ALLENTOWN — A man wearing a fedora entered double-A Reading's clubhouse last month, and a weeknight minor-league baseball game suddenly carried some extra significance.
Gabe Kapler, on an off day as Phillies manager, greeted the Reading players in the clubhouse before taking a seat in the lower level to get a look at one of the organization's most promising arms. He was in Berks County on a busman's holiday to see a pitcher who could soon be joining his bullpen.
"That was a pretty cool surprise," said Seranthony Dominguez, who retired the three batters he faced that night in front of Kapler. "I just went out there and did my job."
Dominguez was promoted to triple A just four days later. That, he said, was also a surprise. The 23-year-old is proving to be a quick mover after he transitioned this winter to a relief role. He has the weapons — a fastball that touches 98 mph and a wipeout slider — to be a shutdown reliever. And perhaps a closer. It is that promise that caused Kapler to drive 70 miles.
Dominguez struck out 21 in 16 innings at double A and retired nine of the first 10 batters he faced in triple A. The Phillies, who signed Dominguez seven years ago when he was a Dominican teenager, moved the righthander to the bullpen this winter. He missed time last season with bicep tendinitis, and the team had a surplus of starters at double A. Moving Dominguez to the bullpen, where his pitches seem to flourish, was an easy decision.
"The challenge every day is just to be ready every day to pitch," Dominguez said. "But it feels the same."
Dominguez entered Tuesday night's game against Syracuse for his first real test at triple A. It was the seventh inning of a one-run game. His first triple-A appearance had come in middle relief. This had a bit more leverage.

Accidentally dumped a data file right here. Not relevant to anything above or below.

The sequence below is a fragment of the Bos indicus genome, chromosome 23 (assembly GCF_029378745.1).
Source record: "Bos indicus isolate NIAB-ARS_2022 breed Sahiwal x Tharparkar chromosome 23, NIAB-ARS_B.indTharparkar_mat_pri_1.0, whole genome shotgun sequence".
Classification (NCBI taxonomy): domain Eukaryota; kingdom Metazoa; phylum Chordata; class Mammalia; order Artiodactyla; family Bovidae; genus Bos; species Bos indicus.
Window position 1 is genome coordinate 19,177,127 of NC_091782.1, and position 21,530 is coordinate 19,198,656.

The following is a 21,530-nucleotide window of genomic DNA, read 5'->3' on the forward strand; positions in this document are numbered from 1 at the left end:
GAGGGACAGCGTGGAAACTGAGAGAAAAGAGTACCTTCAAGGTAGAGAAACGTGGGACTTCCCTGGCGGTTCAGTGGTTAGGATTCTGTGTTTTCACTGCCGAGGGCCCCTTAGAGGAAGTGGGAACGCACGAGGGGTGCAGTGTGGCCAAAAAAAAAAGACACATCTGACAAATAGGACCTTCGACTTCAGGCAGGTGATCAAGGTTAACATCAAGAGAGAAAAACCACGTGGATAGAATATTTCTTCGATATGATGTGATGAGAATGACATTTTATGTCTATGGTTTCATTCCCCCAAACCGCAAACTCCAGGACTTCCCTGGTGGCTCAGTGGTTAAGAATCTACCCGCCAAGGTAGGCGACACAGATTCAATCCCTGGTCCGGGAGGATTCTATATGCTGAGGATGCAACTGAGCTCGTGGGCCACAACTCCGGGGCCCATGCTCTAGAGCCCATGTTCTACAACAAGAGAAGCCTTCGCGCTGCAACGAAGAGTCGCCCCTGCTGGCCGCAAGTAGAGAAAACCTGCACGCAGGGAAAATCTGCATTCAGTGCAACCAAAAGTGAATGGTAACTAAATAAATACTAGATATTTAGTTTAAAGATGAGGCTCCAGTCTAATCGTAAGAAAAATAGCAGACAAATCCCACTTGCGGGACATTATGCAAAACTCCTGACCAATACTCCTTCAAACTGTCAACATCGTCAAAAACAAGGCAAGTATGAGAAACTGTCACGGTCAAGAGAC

His first pitch was a 96-mph fastball. Jacob Wilson guessed right and tried to pounce on it, but popped up. Tuffy Gosewisch, a former Phillies minor-leaguer, battled Dominguez to a full count before he slapped the pitcher's slider, which dives sharply as it reaches home, for a fly out to center. Michael Almanzar grounded out to third. Dominguez needed just 10 pitches to retire three batters.
It was a perfect triple-A test. All three batters were at least four years older than Dominguez and had plenty of triple-A experience. It was a step up from double A, and Dominguez passed with ease. The righthander looks the part.
"The most impressive thing is that he works at the bottom of the strike zone, which is very impressive," triple-A manager Gary Jones said. "The bottom line is going out and performing. There's been guys that have been hyped up but didn't perform. I just look at how a guy goes out on a daily basis and competes and performs."
The Phillies bullpen has been solid through the season's first month. Tommy Hunter has pitched well since returning from the disabled list. Yacksel Rios has been promising. Edubray Ramos, Hector Neris, and Luis Garcia are pitching like they did last season. Adam Morgan is continuing to have success. Pat Neshek and Mark Leiter Jr. will make their season debuts this month. There is no obvious space yet for Dominguez. But there is always room for a pitcher with a fastball that nears triple digits. And it seems to be just a matter of time until Kapler is watching him pitch again.